Ok, Hua Shan. Incredible. Just stepping off the bus you could feel huge warm tan granite peaks spotted with green foliage towering over you. I can't seem to find the elevation of the town of Hua Shan but these mountains definitely rose sharply from the town. So our original plan was to arrive in the town of Hua Shan, to immediately start the hike to East Peak, and to stay at the hostel there. However, by the time we arrived in Hua Shan, the time was after 3pm. So we decided to take it easy...after all this is a vacation, right? We found one of the nicer hotels on this side of Hua Shan, splurged a little, and relaxed for the day.

Bright and early the next day...for me that was 7am...we headed out, got breakfast and started the hike. We were told by some Irish guy we met in Pingyao that the first 4km are easy and then it gets hard. Well, the first 4 kms were not what I expected. Though not bad overall, it still climbed at a steady pace. Made me reset my scale...if this is easy, then hard is going to be...really hard. So while we're huffying and puffying our way up, we see these locals porting goods up the mountain...I won't describe it because in this case a picture tells it all:

Later in the middle of the hard 2km, I hear a beautiful Chinese melody being played in the distance. Hmmm, I of these shops along the way must have turned on the radio or is playing some tape. Taking a break, I looked back and what do I see? Up the steep steps comes an elderly Chinese man carrying goods attached to both ends of a stick balanced on one shoulder and playing the flute.

What also amazed us was just the sheer effort put into the construction of this trail. I always think of the volunteer trail folks that maintain the trails in the national parks and forests in the US and think how hard that work is...but the making of this trail is in a totally different dimension...a dimension where you ask how many people died building this. The trail is made either by: cut granite from nearby rocks/walls, steps cut into the mountain itself, or concrete.

At one point when we reached North Peak, you could see the Green Dragon Ridge trail up to the other peaks and we just stood and stared. For a couple of reasons: this trail ran along a narrow ridge with sheer cliffs on either side, steps were cut into the granite the entire way and the incredible amounts of people on the trail. The latter reminded me of the ant trail up Half Dome on a weekend day:

Speaking of Half Dome, this place was like a mini-Yo...West Peak was like a mini-El Capitan:

There was even a mini-Half Dome looking rock formation.

After a stop for an early lunch at 10am on the North Peak, we made it to East Peak around noon and called it a day. We wanted to see the sunrise the next morning and since the sun rises in the east, the East it was. We checked into the only hostel on East Peak, packed books, a journal and a deck of cards, and headed to a small pavilion just beyond East Peak for some quiet and relaxation (and hopefully, to crush Karl at a game of gin rummy):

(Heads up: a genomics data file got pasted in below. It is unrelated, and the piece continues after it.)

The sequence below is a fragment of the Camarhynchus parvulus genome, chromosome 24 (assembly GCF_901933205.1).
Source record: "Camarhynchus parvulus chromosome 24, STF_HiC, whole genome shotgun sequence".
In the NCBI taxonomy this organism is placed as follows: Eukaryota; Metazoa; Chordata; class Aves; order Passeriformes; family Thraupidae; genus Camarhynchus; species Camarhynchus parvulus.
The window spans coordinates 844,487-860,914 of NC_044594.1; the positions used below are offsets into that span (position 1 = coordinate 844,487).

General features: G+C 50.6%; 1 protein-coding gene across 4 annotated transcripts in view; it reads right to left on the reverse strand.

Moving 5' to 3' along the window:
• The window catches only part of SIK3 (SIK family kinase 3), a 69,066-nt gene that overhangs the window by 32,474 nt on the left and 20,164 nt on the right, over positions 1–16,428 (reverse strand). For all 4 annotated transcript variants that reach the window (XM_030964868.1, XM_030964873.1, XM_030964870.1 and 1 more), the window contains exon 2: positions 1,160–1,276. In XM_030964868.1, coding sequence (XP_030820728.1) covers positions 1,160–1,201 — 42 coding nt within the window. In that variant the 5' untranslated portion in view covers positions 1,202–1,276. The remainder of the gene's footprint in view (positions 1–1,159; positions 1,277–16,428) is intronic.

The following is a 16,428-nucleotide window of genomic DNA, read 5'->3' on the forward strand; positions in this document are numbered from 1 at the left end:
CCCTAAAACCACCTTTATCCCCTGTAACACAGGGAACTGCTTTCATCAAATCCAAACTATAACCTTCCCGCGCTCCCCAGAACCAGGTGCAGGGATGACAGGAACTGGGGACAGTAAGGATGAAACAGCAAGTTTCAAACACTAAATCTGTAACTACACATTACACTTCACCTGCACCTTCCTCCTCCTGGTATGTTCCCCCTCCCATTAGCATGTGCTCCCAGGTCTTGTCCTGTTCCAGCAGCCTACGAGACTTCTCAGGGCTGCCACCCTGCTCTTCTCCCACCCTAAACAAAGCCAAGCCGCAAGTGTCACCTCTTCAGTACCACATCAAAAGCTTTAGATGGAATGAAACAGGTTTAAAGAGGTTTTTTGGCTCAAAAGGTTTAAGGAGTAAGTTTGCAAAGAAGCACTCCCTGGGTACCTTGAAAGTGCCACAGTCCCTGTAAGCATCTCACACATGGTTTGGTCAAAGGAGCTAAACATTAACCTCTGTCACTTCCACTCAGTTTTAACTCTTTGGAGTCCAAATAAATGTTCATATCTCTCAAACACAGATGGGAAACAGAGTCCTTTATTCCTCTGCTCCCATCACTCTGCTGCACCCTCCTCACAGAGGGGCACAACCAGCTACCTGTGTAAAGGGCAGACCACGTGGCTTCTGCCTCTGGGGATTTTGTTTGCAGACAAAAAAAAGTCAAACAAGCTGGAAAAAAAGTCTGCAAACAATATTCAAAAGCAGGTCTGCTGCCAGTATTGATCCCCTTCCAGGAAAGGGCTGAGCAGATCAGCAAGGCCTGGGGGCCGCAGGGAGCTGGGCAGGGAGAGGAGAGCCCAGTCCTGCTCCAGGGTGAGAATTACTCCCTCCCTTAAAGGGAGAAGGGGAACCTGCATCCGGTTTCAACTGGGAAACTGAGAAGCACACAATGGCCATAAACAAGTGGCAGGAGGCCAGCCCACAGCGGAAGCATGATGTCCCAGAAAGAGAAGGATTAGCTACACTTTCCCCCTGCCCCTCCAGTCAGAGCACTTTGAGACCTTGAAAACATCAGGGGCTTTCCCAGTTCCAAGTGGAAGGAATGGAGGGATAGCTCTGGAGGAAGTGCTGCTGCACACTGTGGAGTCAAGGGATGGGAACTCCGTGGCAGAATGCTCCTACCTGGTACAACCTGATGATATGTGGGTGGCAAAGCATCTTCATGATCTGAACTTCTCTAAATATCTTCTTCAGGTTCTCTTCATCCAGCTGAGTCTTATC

(And though I won several initial battles I ended up losing the war:


The next morning we got up early to catch the sunrise. 5am. Unfortunately, high clouds had moved in overnight and hid the sunrise. It was still beautiful. Mystical. During a breakfast of ramen noodles, we did see what a Hua Shan sunrise was suppose to look like:

I remember some time last year someone sent out a pic of a hike in China where Asian tourists are walking along planks hanging on the side of a vertical wall high up...especially remember that the females were dressed in nice dress clothes and wearing high-healed shoes. Well, I don't remember if this was the exact place but it was close enough. And though in the picture I remember, there were no harnesses, this section, thank god, required it:

It was cool, albeit a bit cheesy.

So we made a loop to South, then West and back to North Peak before heading down the Soldier's trail underneath the cable car. This was steep. Steps the entire way. One section was more than vertical and required the the aide of steps and chains to descend. Karl and I breathed a sigh of relief as we took our last steps down off the mountain.

So to get to back to Xi'an we managed to catch a bus just pulling out of the Hua Shan bus station. Sweet! No waiting and the bus had air conditioning! But then the excitement faded as we found out there were no seats left. Ahhh...I guess we'll get the next one. But no, Karl said let's stay on...they'll work it out. Working it out was sitting in the aisle on a 6-inch high plastic stool. I don't know how Karl managed. I got through it by pulling out the iPod and Karl's noise cancelling earbuds, cranking Green Day as loud as I could, and moving my numb ass to the beat of American Idiot.

We are now in Xi'an planning our next adventure. First we're going to meet up with Pat (a friend from Colorado on a whirlwind tour of China with a group of dermotologists) tonight for dinner so, jeez, we are already late...must get moving! Catch up with you in the next entry!

For more photos, slideshow and comments hit the link below.

Pingyao to Hua Shan, China

Sunday, April 15, 2007

Censorship, Cocabeer, Coal, Chicken Bits, Caves, Cliffs, Congestion, & a Nice Climb

Pingyao, China - So we have made it to Pingyao, a well preserved Ming walled city with a hawker to tourist ratio of about 4 to 1. We've got a nice place to stay and our room is warm, so we're very happily taking a break and trying to work out the kinks in our plan to keep a blog.


Our photo disk is now working. It turns out the USB ports at the last hostel just didn't work. The next problem is the blocking of Blogspot which we are still working on. I can edit my posts in blogger, but I can't view what I've written unless I go to a proxy for blogspot (don't ask me to explain further, all I know comes from Suwei). We still haven't found a proxy that works very well. So, when we view it some things are a bit scrambled. We are still looking for a better proxy. Yet another bit of trouble is that although we are able to upload photos to Picasa Web (what we are using to do the slideshows), we are still not able to view the photos. So, they are there in the albums, but we have not added comments as we can't see what we are commenting on. The communist censors are not making it easy on us. Suwei is at this moment trying to solve the issue.